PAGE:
Displacement was rife throughout the war years, and Norland was no exception. In the Christmas Quarterly of 1941, editor and Norland Registrar, Ruth Hewer chose to forego the address section of the newsletter as it was impossible to maintain. “We know how very disappointed so many of you were last year, not knowing where any of your friends were… but it is not possible to prepare them under the conditions, we did not lightly break this long tradition but so many of you were moving place to place, packing and unpacking and getting acclimatised to the changed and rather primitive conditions of country evacuation to which you are all so accustomed now.”

Displacement and poverty meant access to phones was rare, so the only way Norlanders could regularly communicate was through letters and addresses provided by the Quarterly. Mrs Hewer’s decision meant that many were cut off from their friends as “addresses changed so constantly that the lists would have been out of date before they were even printed.”

an old Norland Nanny uniform on a mannequin

Continuous displacement often meant many were left without homes to return to. In the summer Quarterly of 1943, Mildred Hastings (referred to as a member of the ‘founding trio’ of Norland alongside founder Emily Ward and first Principal Isobel Sharman) finished her letter with a plea. “To those who know me I am at present homeless and have no idea where I shall settle after the war is over.” At her time of writing, Mrs Hastings was on a visit to Norland at Chislehurst, joining the hundreds throughout the war who sought respite within the Norland community.

Since Norland’s founding, Norlanders have travelled the world through their careers. Many found themselves in occupied territory or accidently in the front lines. Nurse Pauline Smith submitted a letter to the Norland Quarterly over the Christmas period 1942 documenting her station in Paris. She wrote of the atrocities: “I have seen people rummage in dustbins outside for leaves of cabbage, potato peelings or rotten oranges and they were glad to find them…. All surplus supplies are taken to Germany and Italy and it is maddening to see your stocks go like this.” Many civilians were forced into poverty and “have been fainting in the streets and in the trams from lack of nourishment and they have much less resistance to disease just now.”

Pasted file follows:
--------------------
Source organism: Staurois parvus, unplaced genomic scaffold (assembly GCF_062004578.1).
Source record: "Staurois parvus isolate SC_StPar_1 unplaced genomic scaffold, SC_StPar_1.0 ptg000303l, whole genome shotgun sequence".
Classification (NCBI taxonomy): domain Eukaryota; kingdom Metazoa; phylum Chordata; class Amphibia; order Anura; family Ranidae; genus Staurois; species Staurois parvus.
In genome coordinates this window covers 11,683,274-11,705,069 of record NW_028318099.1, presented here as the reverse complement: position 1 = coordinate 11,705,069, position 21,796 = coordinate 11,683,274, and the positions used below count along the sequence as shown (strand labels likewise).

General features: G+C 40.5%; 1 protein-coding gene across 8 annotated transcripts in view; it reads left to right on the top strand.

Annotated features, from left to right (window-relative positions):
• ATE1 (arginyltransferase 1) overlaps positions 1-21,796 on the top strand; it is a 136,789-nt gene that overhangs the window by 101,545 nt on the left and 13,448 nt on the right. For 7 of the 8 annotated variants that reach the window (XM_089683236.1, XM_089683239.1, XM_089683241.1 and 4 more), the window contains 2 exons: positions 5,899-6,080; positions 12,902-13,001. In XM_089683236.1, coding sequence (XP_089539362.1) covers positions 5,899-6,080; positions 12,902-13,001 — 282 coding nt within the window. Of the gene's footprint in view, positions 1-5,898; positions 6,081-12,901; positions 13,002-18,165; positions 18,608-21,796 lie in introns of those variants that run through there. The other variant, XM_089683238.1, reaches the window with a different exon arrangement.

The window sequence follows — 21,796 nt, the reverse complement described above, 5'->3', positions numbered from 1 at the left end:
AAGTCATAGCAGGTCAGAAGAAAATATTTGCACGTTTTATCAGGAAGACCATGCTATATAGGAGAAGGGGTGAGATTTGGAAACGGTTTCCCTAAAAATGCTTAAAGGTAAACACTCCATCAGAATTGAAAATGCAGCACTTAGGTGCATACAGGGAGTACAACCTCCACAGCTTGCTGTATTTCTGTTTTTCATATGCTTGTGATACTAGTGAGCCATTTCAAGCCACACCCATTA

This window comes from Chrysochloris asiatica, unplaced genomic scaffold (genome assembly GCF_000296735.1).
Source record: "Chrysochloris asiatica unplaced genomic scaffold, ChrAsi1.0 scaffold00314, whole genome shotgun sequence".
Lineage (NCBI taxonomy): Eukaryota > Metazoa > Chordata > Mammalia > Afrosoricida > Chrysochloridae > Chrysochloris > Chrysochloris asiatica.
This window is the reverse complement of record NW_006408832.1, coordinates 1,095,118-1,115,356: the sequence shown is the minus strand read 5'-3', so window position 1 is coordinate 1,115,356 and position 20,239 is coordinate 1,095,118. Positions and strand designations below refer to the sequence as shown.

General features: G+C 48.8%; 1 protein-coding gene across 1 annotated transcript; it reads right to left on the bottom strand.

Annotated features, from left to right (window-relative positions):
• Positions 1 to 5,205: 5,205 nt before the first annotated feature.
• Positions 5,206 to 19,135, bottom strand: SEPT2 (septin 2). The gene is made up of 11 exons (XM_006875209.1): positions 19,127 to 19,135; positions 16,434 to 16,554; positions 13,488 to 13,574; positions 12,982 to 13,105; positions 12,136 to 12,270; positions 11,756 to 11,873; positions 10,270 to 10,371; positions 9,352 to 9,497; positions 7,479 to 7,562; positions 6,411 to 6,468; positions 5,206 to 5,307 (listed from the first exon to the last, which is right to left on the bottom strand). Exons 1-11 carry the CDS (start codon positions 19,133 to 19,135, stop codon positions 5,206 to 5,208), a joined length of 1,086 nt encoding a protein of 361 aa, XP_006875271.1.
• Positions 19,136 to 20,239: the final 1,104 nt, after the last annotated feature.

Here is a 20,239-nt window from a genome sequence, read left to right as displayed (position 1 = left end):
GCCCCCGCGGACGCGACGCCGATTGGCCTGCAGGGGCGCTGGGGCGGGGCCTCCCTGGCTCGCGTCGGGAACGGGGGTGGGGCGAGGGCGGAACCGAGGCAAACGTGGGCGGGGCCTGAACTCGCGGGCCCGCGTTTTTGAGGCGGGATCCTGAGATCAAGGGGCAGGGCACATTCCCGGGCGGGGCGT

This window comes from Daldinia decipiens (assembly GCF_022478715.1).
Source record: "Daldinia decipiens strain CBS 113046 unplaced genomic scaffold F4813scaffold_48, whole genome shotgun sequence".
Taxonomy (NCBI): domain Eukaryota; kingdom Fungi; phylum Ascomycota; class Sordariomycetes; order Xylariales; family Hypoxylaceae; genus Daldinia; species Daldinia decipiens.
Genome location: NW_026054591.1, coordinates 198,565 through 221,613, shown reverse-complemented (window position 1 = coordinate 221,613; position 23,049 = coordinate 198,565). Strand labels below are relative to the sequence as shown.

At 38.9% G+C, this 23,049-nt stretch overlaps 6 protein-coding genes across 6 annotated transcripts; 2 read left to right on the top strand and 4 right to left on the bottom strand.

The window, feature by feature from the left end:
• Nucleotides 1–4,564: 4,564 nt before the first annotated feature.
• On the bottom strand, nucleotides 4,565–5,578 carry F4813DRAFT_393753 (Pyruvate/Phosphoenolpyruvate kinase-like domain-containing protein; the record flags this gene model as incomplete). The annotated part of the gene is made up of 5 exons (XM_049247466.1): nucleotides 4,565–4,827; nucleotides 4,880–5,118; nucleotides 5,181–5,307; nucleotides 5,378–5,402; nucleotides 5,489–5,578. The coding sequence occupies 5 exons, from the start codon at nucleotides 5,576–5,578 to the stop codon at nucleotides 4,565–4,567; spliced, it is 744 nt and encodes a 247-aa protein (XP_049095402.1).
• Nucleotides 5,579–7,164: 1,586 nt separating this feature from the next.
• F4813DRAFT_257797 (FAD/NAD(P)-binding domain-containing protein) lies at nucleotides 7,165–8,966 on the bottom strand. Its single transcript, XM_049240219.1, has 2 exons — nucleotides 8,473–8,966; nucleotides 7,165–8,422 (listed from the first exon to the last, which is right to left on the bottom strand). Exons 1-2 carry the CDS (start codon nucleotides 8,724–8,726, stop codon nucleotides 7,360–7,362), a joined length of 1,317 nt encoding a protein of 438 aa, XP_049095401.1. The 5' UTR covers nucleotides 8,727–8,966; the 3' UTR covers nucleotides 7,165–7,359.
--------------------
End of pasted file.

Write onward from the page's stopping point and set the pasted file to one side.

Norlanders across occupied Europe were often left vulnerable as British citizens abroad and given their refusal to back down to Nazi ideology. Pauline explained, “for a year or more we lived under a very black cloud, afraid to speak even to our best friends, sometimes we were even afraid to think.” Living under Nazi rule was suffocating for all but being a foreign-born employee could raise suspicions that they were part of a spy-network. “We were all watched, and there were days when I know I was followed… German propaganda is prolific, French papers are censored and no British or American films are allowed.”

a black and white photo

One Norlander, Ivy Crewe, found herself imprisoned in a Nazi Prison Camp stationed in Brussels. The Countess E E de Armie was also a prisoner there, and when she was eventually liberated, she described her post-war reflections in The Evening News, proclaiming that even in such terrifying conditions, Nurse Crewe remained true to the Norland mottoes of ‘Love Never Faileth’ and ‘Strength through Adversity’. “Even after she had been to hospital for scarlet fever, she returned to take up her nursing. If anyone deserves a medal, that woman did.” Ivy Crewe was known within the prison camp to take care of ailing prisoners, entertain the children and support their mothers, even though she was an ailing prisoner herself. A true testament to the ethos Emily Ward established at Norland in 1892.